What Harris County Voters Should Expect On Election Day

To prep for Election Day, Harris County election officials increased the number of training session from 70 last election cycle to more than 120.
To prep for Election Day, Harris County election officials increased the number of training session from 70 last election cycle to more than 120. Photo by Faith Bugenhagen
Days away from the end of early voting, Harris County Clerk Teneshia Hudspeth said that operations are running relatively smoothly – with over 123,000 in-person early voters having cast their ballots as of Wednesday morning.

Hudspeth added that Harris County election officials sent out 20,000 mail-in ballots to voters who are older than 65, have a disability or met other eligibility requirements as an alternative to opt out of visiting one of the 68 early in-person polling locations across the county.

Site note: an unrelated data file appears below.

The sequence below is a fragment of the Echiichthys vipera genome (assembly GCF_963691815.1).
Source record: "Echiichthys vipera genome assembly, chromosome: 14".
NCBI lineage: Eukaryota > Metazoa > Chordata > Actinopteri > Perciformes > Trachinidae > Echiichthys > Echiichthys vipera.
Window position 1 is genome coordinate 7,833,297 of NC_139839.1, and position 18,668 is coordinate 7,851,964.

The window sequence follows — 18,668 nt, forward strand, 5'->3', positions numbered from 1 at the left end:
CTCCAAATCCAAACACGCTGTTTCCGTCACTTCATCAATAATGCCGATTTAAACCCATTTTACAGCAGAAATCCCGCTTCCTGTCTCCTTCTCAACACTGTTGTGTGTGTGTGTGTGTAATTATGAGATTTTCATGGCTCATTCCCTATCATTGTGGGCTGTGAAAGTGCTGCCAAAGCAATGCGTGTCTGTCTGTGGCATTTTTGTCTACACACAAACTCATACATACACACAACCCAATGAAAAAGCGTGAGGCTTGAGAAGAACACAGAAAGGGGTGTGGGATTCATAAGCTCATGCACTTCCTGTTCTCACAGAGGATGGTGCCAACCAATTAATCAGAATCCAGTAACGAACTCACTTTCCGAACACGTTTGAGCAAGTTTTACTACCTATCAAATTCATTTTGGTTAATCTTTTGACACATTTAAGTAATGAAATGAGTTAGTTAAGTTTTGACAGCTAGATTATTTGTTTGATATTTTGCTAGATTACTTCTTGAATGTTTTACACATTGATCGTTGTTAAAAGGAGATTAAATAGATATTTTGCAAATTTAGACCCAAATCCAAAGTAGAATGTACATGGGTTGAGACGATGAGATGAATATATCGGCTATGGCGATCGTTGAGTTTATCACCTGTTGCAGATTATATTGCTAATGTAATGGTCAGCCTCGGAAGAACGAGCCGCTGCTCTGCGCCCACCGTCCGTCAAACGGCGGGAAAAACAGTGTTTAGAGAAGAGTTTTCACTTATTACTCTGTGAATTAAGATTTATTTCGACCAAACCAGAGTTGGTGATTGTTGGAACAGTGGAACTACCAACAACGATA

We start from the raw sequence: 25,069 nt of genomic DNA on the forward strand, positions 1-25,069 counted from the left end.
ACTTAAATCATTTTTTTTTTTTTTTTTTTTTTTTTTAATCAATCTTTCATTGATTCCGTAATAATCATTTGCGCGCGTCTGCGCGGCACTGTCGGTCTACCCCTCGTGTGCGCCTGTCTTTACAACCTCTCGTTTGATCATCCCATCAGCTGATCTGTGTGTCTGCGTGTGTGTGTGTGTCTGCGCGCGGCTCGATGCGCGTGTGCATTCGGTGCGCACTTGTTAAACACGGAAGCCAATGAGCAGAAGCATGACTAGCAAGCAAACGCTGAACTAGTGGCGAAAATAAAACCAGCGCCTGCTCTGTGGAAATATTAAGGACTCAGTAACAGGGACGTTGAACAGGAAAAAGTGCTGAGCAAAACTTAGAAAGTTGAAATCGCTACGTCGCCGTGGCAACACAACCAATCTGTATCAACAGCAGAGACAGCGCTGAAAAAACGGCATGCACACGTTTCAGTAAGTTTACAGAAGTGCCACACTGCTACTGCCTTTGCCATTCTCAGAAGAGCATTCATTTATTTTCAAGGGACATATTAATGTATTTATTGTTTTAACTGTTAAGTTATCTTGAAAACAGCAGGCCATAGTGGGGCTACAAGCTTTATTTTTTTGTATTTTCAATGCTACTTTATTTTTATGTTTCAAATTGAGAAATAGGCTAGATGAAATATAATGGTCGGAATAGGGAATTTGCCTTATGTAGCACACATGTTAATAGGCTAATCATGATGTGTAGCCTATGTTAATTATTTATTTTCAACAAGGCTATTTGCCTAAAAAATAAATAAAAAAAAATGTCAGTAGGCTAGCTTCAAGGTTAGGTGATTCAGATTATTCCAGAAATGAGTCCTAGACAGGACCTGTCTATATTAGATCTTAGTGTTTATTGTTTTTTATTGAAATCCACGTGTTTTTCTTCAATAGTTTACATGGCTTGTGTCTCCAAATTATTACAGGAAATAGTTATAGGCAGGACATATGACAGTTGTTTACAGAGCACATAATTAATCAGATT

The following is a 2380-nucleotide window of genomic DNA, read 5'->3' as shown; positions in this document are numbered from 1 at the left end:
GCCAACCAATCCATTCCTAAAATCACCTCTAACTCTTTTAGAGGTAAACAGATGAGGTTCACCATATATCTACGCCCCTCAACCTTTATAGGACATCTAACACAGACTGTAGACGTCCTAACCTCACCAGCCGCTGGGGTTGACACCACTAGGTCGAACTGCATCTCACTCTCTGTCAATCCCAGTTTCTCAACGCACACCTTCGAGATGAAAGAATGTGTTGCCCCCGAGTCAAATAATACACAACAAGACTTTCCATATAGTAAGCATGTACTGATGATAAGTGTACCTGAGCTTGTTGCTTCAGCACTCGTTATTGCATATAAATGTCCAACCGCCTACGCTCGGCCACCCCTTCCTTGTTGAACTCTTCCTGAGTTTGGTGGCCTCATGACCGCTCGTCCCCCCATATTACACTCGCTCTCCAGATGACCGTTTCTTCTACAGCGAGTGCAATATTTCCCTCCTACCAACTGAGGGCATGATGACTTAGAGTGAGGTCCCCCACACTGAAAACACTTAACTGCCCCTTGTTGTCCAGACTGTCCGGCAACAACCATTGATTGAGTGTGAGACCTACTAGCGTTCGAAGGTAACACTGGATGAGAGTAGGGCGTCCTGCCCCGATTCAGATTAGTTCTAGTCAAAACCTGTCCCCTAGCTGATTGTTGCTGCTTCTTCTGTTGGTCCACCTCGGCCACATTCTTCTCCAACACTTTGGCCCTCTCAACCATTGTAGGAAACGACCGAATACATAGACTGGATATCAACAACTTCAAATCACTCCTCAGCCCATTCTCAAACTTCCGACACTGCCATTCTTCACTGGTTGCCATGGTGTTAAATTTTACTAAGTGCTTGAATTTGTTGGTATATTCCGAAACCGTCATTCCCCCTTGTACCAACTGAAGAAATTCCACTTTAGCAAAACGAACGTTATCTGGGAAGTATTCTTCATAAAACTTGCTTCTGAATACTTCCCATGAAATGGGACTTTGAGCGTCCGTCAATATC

According to Hudspeth, county election officials are expecting to receive more mail-in ballots between now and Election Day, November 7, as 85 percent of total ballots sent out are typically returned.

This will be the first election since Hudspeth took over in September after the state passed Senate Bill 1750, which targeted Harris County by preventing it from having the ability to have an elections administrator and led to the removal from office of former Harris County Elections Administrator Clifford Tatum.

Hudspeth acknowledged this during a Wednesday press conference and said despite handling the high early voter turnout, the true test for her and other county election officials will be on Election Day.